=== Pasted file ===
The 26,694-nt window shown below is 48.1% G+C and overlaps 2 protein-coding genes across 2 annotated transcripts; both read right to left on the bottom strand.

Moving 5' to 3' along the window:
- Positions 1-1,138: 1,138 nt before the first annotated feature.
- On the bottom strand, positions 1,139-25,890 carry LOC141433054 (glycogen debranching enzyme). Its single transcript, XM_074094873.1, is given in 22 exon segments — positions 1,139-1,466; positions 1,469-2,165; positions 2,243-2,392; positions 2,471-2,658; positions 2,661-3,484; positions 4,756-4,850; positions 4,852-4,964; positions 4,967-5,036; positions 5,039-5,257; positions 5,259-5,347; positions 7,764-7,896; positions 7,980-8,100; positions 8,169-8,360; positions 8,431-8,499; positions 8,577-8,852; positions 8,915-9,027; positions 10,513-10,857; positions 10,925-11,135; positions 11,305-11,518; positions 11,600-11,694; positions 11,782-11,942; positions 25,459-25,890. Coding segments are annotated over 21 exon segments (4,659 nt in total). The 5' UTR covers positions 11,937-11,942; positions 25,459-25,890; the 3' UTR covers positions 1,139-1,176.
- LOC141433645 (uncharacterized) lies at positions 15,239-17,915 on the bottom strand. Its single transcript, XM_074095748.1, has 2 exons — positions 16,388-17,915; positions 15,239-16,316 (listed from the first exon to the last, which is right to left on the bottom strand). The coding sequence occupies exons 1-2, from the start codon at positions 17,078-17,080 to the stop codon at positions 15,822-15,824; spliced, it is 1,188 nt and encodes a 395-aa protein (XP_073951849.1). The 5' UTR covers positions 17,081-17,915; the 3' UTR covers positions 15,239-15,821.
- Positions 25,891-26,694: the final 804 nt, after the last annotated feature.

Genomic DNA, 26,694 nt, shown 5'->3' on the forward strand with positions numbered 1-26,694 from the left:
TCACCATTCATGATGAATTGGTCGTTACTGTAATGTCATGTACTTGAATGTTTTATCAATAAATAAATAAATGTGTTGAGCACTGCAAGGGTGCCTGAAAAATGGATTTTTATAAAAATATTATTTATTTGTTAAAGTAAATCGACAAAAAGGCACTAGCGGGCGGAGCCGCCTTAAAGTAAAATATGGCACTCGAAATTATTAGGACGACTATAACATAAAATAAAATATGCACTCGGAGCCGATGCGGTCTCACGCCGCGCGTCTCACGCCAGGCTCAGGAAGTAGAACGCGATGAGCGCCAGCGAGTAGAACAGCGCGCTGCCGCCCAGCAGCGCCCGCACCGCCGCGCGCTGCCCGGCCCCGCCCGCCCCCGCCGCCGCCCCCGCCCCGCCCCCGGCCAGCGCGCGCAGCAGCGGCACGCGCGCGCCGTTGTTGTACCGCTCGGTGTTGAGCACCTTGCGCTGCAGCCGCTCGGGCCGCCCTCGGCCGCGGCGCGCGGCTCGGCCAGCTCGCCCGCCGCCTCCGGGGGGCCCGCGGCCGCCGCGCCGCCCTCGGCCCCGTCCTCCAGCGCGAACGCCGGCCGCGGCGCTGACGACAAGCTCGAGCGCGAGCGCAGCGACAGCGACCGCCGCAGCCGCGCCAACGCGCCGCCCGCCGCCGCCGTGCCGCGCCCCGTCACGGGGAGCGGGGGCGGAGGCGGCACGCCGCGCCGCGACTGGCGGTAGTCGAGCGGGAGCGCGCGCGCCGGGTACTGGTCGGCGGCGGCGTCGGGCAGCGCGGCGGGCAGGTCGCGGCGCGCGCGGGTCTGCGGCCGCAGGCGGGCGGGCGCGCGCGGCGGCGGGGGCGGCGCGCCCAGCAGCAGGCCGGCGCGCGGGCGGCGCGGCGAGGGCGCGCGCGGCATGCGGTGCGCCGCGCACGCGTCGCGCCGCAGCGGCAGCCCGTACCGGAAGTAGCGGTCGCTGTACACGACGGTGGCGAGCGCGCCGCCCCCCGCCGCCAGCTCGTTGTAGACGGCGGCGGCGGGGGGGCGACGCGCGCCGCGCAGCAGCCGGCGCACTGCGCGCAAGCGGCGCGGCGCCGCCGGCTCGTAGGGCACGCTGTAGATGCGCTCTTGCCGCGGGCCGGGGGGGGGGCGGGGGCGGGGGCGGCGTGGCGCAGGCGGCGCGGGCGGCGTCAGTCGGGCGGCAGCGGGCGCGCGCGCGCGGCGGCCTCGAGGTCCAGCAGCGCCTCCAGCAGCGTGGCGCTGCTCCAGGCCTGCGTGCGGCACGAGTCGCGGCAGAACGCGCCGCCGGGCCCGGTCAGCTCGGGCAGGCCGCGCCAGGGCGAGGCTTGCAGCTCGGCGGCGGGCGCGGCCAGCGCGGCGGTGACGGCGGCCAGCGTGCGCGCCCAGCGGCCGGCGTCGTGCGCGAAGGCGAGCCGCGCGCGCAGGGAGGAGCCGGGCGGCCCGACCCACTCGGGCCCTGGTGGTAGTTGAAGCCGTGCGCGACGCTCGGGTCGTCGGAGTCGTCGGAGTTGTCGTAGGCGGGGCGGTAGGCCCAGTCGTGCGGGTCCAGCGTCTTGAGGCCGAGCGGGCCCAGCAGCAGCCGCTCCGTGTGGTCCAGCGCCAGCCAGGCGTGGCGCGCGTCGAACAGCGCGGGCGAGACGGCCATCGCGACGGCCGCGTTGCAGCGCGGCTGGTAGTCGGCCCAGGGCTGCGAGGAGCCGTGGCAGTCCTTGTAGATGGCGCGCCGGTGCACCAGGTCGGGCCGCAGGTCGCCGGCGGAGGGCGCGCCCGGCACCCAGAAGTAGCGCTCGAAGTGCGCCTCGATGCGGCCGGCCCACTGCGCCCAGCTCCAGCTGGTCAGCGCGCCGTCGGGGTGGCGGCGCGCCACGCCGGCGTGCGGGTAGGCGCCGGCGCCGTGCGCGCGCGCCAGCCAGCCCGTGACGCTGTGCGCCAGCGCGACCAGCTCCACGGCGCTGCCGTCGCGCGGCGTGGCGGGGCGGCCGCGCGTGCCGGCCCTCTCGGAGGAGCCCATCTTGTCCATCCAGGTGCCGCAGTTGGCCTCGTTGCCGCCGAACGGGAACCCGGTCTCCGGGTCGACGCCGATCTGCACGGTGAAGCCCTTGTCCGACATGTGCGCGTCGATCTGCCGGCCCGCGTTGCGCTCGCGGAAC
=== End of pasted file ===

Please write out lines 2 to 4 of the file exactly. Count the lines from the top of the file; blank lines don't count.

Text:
Moving 5' to 3' along the window:
- Positions 1-1,138: 1,138 nt before the first annotated feature.
- On the bottom strand, positions 1,139-25,890 carry LOC141433054 (glycogen debranching enzyme). Its single transcript, XM_074094873.1, is given in 22 exon segments — positions 1,139-1,466; positions 1,469-2,165; positions 2,243-2,392; positions 2,471-2,658; positions 2,661-3,484; positions 4,756-4,850; positions 4,852-4,964; positions 4,967-5,036; positions 5,039-5,257; positions 5,259-5,347; positions 7,764-7,896; positions 7,980-8,100; positions 8,169-8,360; positions 8,431-8,499; positions 8,577-8,852; positions 8,915-9,027; positions 10,513-10,857; positions 10,925-11,135; positions 11,305-11,518; positions 11,600-11,694; positions 11,782-11,942; positions 25,459-25,890. Coding segments are annotated over 21 exon segments (4,659 nt in total). The 5' UTR covers positions 11,937-11,942; positions 25,459-25,890; the 3' UTR covers positions 1,139-1,176.